By Michael Giles
THE usually tranquil Phillip Island suburb of Surf Beach was in uproar last wekek after a large crane was called in, for what some thought was to erect a 10.5 metre-high wind turbine in the backyard of a local residential property.
In the end though, the crane was used to lift two large Canary Island Palms into place, the turbine… well, it remained poised for its final lift to full height.
Claims the Bass Coast Shire Council knew about the proposed turbine some years ago were scotched by shire CEO Ali Wastie on Gippsland ABC Radio last Friday, March 6, claiming there was nothing the shire could do, under its present planning scheme, or the state planning scheme to stop the turbine from going up.
“I don’t think we’ve had the wool pulled over our eyes,” Ms Wastie said in answer to criticism by neighbouring home owner Ian Juster, but she acknowledged and understood the frustration of local residents.
“This is a really unfortunate situation where we cannot do anything because we have no powers to act in this case.
“The only body that has any authority to intervene and support and address the community’s concerns is the state government through an amendment to the planning scheme.”
Another local Surf Beach homeowner Ray Carson agrees it’s a state-wide problem but rejects the idea that Bass Coast was powerless to do anything about it.
“It should be pointed out that Bass Council has been negligent because they could pass a resolution to stop it like other councils have such as Port Phillip Council in Melbourne. That is why you don’t see turbines in residential areas of Melbourne,” Mr Carson said today.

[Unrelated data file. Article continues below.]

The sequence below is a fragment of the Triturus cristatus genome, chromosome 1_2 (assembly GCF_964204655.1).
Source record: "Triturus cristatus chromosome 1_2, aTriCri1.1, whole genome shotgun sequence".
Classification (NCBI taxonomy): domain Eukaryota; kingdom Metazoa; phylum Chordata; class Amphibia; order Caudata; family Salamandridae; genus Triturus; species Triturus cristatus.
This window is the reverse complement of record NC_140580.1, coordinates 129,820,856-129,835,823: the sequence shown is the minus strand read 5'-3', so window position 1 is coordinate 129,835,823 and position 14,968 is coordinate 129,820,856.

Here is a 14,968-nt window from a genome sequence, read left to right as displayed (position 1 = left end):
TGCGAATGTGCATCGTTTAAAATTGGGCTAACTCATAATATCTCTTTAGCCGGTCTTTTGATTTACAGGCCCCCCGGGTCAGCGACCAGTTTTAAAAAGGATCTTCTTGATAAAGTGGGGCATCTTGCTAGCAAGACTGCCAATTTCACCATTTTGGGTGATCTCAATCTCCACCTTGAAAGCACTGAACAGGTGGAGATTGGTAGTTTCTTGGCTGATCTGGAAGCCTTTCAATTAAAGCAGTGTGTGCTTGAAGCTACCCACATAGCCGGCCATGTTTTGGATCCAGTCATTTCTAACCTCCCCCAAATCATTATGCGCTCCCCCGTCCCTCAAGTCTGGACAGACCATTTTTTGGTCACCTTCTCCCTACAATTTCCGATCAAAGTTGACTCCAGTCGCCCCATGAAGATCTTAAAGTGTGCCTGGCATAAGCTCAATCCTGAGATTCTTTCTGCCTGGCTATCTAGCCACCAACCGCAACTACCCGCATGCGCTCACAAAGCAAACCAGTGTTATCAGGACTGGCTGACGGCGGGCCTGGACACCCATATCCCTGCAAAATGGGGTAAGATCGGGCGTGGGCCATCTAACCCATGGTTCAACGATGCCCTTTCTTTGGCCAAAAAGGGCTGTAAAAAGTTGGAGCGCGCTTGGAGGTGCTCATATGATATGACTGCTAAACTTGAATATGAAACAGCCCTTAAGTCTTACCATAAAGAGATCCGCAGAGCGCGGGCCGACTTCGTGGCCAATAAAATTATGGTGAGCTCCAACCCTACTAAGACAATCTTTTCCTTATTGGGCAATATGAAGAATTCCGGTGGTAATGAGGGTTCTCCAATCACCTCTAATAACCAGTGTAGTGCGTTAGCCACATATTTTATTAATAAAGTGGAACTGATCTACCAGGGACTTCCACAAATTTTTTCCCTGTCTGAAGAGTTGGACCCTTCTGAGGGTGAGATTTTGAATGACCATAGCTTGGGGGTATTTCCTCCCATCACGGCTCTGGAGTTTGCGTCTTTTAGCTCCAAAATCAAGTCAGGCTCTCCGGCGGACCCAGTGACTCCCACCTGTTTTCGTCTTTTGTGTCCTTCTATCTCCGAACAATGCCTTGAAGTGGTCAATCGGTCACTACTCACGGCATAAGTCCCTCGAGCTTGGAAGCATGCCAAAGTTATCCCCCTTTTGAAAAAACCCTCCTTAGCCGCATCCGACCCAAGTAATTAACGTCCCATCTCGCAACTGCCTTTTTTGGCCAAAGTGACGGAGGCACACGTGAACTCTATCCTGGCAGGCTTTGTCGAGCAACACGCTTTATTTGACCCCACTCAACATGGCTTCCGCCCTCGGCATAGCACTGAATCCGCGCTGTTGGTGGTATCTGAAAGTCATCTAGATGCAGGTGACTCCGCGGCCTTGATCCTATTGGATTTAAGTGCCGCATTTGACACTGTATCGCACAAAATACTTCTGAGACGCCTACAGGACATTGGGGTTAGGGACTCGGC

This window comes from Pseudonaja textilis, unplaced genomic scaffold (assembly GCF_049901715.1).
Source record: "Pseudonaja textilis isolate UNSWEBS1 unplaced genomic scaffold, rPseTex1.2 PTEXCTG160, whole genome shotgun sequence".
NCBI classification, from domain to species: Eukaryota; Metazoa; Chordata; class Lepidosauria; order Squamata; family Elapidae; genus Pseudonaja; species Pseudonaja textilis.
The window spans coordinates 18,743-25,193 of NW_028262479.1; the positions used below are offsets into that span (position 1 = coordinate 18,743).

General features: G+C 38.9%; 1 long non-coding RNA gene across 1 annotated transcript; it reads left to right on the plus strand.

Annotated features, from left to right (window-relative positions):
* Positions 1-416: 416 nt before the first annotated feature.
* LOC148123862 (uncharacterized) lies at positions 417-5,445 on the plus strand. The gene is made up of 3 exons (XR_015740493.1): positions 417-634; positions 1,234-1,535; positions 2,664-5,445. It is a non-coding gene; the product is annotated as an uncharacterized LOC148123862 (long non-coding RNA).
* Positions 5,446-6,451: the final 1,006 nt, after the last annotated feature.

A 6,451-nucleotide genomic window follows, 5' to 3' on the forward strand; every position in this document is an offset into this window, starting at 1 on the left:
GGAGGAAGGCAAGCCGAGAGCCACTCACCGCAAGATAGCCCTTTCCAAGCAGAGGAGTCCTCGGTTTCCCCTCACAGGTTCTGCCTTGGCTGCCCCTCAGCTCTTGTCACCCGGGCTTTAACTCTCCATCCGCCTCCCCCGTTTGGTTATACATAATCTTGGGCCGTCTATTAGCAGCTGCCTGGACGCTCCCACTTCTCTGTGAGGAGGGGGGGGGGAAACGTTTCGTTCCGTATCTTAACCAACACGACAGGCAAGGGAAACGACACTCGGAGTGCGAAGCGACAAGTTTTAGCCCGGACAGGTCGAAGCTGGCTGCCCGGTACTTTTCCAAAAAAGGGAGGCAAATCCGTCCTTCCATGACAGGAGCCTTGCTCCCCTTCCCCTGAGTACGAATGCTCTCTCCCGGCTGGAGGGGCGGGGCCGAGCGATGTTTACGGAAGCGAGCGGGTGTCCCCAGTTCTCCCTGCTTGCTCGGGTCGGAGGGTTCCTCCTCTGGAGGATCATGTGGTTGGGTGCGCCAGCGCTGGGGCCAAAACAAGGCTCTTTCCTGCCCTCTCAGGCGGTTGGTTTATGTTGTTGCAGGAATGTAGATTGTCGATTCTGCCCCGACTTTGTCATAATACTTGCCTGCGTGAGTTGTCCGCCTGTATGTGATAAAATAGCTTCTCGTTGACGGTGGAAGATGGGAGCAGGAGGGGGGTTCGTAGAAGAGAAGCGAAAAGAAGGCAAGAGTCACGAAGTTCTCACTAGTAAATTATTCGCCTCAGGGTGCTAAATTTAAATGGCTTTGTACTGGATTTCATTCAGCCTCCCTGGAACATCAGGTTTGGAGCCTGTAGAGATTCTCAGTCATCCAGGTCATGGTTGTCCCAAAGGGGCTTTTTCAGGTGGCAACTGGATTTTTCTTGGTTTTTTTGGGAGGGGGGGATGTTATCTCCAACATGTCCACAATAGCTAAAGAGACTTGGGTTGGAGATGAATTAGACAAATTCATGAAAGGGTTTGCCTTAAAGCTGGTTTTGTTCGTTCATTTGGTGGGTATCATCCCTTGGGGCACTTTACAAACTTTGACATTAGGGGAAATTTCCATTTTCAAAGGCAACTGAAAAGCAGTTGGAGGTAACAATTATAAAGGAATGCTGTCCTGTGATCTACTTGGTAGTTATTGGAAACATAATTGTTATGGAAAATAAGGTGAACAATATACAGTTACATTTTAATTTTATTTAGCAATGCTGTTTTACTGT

Surf Beach resident Ian Juster also spoke on ABC Radio on Friday about the erection of the turbine, saying many local residents felt the way he did.
“I think myself, like most of the residents in Surf Beach that have been involved in the protest, I’ve been very frustrated that the turbine has finally been constructed. You’ve seen the photos, I mean it needs a sky crane to bring it in and put it up,” Mr Juster said.
It’s a structure that’s just under 11 meters high so that it doesn’t trigger a planning permit.
“I think that myself and others are just incredibly frustrated that whilst no planning permit is required so it’s just a real shame because it’s a completely inappropriate structure for a residential backyard.”
Mr Juster outlined his objections.
“I don’t think the visual aspect of it, to be honest, is the main issue. Because it hasn’t triggered a planning permit, nobody knows exactly what’s been constructed. We understand the hole that’s been put in the ground to concrete this turbine in is some four metres deep.
“As I said, it’s just under 11 metres highs with a large sort of generator at the top. The span of the propellers or the veins on the turbine look to be some four metres in diameter. And this is, you know, three or four meters from someone’s bedroom window. It’s probably only 10 or 15 metres from my front bedroom window.
“This is a safety issue, it’s a noise issue, it’s a light flickering issue. How the turbine looks is probably secondary.”